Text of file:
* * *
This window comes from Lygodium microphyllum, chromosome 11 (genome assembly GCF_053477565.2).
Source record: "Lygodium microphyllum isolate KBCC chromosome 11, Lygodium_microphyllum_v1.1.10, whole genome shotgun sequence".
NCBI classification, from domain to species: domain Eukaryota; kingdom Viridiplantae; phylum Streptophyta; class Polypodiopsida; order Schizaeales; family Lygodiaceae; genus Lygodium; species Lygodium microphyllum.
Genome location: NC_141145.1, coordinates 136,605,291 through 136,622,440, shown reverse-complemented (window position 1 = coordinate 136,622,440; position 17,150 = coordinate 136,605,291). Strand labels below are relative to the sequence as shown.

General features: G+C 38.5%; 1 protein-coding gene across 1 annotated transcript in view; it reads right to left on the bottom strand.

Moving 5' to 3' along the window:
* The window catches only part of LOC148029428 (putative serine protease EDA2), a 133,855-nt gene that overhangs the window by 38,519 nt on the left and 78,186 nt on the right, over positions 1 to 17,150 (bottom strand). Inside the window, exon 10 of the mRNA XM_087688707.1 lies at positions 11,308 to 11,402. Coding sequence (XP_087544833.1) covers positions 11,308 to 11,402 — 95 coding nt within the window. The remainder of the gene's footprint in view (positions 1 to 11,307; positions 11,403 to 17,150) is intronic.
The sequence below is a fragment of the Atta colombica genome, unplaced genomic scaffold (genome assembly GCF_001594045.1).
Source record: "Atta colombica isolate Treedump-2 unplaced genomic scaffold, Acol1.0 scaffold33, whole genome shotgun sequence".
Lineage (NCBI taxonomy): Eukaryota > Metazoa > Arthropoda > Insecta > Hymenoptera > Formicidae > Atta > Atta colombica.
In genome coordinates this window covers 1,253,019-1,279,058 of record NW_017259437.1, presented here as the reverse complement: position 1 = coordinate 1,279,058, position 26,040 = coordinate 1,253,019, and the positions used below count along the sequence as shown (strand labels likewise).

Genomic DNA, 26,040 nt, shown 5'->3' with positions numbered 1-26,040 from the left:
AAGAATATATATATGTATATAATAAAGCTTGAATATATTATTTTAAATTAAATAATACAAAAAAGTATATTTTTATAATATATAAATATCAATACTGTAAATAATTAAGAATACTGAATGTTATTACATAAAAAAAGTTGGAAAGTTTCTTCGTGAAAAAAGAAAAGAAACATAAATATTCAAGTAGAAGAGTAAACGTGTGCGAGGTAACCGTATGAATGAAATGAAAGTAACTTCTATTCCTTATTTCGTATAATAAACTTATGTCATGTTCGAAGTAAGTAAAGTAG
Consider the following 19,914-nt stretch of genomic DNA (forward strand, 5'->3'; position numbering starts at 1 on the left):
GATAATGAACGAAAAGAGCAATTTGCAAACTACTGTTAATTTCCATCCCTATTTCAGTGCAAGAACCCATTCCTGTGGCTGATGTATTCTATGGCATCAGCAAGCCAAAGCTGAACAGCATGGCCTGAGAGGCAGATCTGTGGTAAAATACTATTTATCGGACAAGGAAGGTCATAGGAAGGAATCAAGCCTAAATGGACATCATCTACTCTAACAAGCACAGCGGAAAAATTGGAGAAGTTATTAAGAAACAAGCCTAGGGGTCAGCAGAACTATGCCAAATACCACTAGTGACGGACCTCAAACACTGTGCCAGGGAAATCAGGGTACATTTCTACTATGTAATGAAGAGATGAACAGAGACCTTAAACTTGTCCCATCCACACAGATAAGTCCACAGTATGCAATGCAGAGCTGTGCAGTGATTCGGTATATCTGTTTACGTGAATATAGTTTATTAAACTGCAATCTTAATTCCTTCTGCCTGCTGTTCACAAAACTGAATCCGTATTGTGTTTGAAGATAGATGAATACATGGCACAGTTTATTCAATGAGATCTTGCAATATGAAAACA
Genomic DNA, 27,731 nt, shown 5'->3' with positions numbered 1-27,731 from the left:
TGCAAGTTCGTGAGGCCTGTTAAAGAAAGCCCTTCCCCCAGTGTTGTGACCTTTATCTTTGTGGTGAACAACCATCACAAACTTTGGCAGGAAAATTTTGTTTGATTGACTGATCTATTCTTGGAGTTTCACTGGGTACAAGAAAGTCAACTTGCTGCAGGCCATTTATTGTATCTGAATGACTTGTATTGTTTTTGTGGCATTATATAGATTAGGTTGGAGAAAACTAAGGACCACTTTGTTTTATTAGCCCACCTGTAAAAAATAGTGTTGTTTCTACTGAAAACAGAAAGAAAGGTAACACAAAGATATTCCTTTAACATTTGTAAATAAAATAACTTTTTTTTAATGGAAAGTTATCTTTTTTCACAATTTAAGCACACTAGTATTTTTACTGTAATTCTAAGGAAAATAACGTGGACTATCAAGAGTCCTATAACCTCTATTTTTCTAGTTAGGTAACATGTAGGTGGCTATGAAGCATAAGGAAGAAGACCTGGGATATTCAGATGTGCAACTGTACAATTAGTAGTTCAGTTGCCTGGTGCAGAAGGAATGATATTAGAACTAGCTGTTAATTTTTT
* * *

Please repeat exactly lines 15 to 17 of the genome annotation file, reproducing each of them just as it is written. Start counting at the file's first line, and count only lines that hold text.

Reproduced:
GATAATGAACGAAAAGAGCAATTTGCAAACTACTGTTAATTTCCATCCCTATTTCAGTGCAAGAACCCATTCCTGTGGCTGATGTATTCTATGGCATCAGCAAGCCAAAGCTGAACAGCATGGCCTGAGAGGCAGATCTGTGGTAAAATACTATTTATCGGACAAGGAAGGTCATAGGAAGGAATCAAGCCTAAATGGACATCATCTACTCTAACAAGCACAGCGGAAAAATTGGAGAAGTTATTAAGAAACAAGCCTAGGGGTCAGCAGAACTATGCCAAATACCACTAGTGACGGACCTCAAACACTGTGCCAGGGAAATCAGGGTACATTTCTACTATGTAATGAAGAGATGAACAGAGACCTTAAACTTGTCCCATCCACACAGATAAGTCCACAGTATGCAATGCAGAGCTGTGCAGTGATTCGGTATATCTGTTTACGTGAATATAGTTTATTAAACTGCAATCTTAATTCCTTCTGCCTGCTGTTCACAAAACTGAATCCGTATTGTGTTTGAAGATAGATGAATACATGGCACAGTTTATTCAATGAGATCTTGCAATATGAAAACA
Genomic DNA, 27,731 nt, shown 5'->3' with positions numbered 1-27,731 from the left:
TGCAAGTTCGTGAGGCCTGTTAAAGAAAGCCCTTCCCCCAGTGTTGTGACCTTTATCTTTGTGGTGAACAACCATCACAAACTTTGGCAGGAAAATTTTGTTTGATTGACTGATCTATTCTTGGAGTTTCACTGGGTACAAGAAAGTCAACTTGCTGCAGGCCATTTATTGTATCTGAATGACTTGTATTGTTTTTGTGGCATTATATAGATTAGGTTGGAGAAAACTAAGGACCACTTTGTTTTATTAGCCCACCTGTAAAAAATAGTGTTGTTTCTACTGAAAACAGAAAGAAAGGTAACACAAAGATATTCCTTTAACATTTGTAAATAAAATAACTTTTTTTTAATGGAAAGTTATCTTTTTTCACAATTTAAGCACACTAGTATTTTTACTGTAATTCTAAGGAAAATAACGTGGACTATCAAGAGTCCTATAACCTCTATTTTTCTAGTTAGGTAACATGTAGGTGGCTATGAAGCATAAGGAAGAAGACCTGGGATATTCAGATGTGCAACTGTACAATTAGTAGTTCAGTTGCCTGGTGCAGAAGGAATGATATTAGAACTAGCTGTTAATTTTTT